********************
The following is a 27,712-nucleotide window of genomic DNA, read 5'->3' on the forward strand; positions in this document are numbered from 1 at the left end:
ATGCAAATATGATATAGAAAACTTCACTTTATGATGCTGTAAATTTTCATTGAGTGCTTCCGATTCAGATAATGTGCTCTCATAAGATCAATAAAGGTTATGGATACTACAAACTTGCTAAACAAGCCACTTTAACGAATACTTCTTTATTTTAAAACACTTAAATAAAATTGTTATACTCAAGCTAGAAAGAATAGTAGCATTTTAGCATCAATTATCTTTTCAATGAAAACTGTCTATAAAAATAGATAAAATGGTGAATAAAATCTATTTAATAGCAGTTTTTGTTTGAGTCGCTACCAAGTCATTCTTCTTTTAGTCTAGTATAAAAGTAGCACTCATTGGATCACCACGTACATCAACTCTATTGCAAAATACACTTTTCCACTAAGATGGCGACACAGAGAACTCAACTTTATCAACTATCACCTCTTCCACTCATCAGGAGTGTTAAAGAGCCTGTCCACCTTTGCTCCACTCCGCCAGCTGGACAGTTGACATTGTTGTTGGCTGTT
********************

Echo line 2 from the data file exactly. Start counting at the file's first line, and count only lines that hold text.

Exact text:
ATGCAAATATGATATAGAAAACTTCACTTTATGATGCTGTAAATTTTCATTGAGTGCTTCCGATTCAGATAATGTGCTCTCATAAGATCAATAAAGGTTATGGATACTACAAACTTGCTAAACAAGCCACTTTAACGAATACTTCTTTATTTTAAAACACTTAAATAAAATTGTTATACTCAAGCTAGAAAGAATAGTAGCATTTTAGCATCAATTATCTTTTCAATGAAAACTGTCTATAAAAATAGATAAAATGGTGAATAAAATCTATTTAATAGCAGTTTTTGTTTGAGTCGCTACCAAGTCATTCTTCTTTTAGTCTAGTATAAAAGTAGCACTCATTGGATCACCACGTACATCAACTCTATTGCAAAATACACTTTTCCACTAAGATGGCGACACAGAGAACTCAACTTTATCAACTATCACCTCTTCCACTCATCAGGAGTGTTAAAGAGCCTGTCCACCTTTGCTCCACTCCGCCAGCTGGACAGTTGACATTGTTGTTGGCTGTT